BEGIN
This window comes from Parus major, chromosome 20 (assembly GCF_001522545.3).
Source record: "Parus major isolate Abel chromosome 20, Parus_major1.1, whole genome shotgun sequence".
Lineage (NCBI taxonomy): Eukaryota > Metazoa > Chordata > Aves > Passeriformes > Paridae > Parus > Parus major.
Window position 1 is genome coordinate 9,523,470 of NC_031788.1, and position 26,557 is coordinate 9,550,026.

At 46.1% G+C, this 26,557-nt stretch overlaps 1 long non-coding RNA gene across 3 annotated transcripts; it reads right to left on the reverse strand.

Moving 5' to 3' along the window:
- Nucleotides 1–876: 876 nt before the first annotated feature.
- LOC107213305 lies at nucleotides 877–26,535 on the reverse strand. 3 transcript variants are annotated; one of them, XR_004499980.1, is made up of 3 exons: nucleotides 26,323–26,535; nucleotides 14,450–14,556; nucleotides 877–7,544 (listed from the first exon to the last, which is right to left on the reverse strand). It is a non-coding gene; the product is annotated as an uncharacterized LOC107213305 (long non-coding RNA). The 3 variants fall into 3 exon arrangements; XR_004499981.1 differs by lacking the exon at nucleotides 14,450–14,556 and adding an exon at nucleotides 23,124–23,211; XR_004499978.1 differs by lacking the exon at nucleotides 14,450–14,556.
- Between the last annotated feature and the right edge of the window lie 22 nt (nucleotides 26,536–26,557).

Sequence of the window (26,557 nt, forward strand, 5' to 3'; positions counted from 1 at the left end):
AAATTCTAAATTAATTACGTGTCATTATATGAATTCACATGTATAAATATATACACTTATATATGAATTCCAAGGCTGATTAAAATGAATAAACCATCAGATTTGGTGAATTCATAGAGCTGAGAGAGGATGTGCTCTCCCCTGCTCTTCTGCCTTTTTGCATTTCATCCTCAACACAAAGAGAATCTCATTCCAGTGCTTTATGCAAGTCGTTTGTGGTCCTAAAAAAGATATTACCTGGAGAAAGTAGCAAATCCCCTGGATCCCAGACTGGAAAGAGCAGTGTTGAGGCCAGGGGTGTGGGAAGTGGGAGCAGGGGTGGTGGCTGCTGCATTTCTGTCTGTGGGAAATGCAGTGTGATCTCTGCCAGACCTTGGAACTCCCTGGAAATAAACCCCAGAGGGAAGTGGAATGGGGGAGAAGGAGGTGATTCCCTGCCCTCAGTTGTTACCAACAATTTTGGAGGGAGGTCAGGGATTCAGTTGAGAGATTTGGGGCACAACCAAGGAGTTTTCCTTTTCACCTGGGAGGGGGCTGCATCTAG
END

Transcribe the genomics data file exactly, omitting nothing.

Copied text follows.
This window comes from Parus major, chromosome 20 (assembly GCF_001522545.3).
Source record: "Parus major isolate Abel chromosome 20, Parus_major1.1, whole genome shotgun sequence".
Lineage (NCBI taxonomy): Eukaryota > Metazoa > Chordata > Aves > Passeriformes > Paridae > Parus > Parus major.
Window position 1 is genome coordinate 9,523,470 of NC_031788.1, and position 26,557 is coordinate 9,550,026.

At 46.1% G+C, this 26,557-nt stretch overlaps 1 long non-coding RNA gene across 3 annotated transcripts; it reads right to left on the reverse strand.

Moving 5' to 3' along the window:
- Nucleotides 1–876: 876 nt before the first annotated feature.
- LOC107213305 lies at nucleotides 877–26,535 on the reverse strand. 3 transcript variants are annotated; one of them, XR_004499980.1, is made up of 3 exons: nucleotides 26,323–26,535; nucleotides 14,450–14,556; nucleotides 877–7,544 (listed from the first exon to the last, which is right to left on the reverse strand). It is a non-coding gene; the product is annotated as an uncharacterized LOC107213305 (long non-coding RNA). The 3 variants fall into 3 exon arrangements; XR_004499981.1 differs by lacking the exon at nucleotides 14,450–14,556 and adding an exon at nucleotides 23,124–23,211; XR_004499978.1 differs by lacking the exon at nucleotides 14,450–14,556.
- Between the last annotated feature and the right edge of the window lie 22 nt (nucleotides 26,536–26,557).

Sequence of the window (26,557 nt, forward strand, 5' to 3'; positions counted from 1 at the left end):
AAATTCTAAATTAATTACGTGTCATTATATGAATTCACATGTATAAATATATACACTTATATATGAATTCCAAGGCTGATTAAAATGAATAAACCATCAGATTTGGTGAATTCATAGAGCTGAGAGAGGATGTGCTCTCCCCTGCTCTTCTGCCTTTTTGCATTTCATCCTCAACACAAAGAGAATCTCATTCCAGTGCTTTATGCAAGTCGTTTGTGGTCCTAAAAAAGATATTACCTGGAGAAAGTAGCAAATCCCCTGGATCCCAGACTGGAAAGAGCAGTGTTGAGGCCAGGGGTGTGGGAAGTGGGAGCAGGGGTGGTGGCTGCTGCATTTCTGTCTGTGGGAAATGCAGTGTGATCTCTGCCAGACCTTGGAACTCCCTGGAAATAAACCCCAGAGGGAAGTGGAATGGGGGAGAAGGAGGTGATTCCCTGCCCTCAGTTGTTACCAACAATTTTGGAGGGAGGTCAGGGATTCAGTTGAGAGATTTGGGGCACAACCAAGGAGTTTTCCTTTTCACCTGGGAGGGGGCTGCATCTAG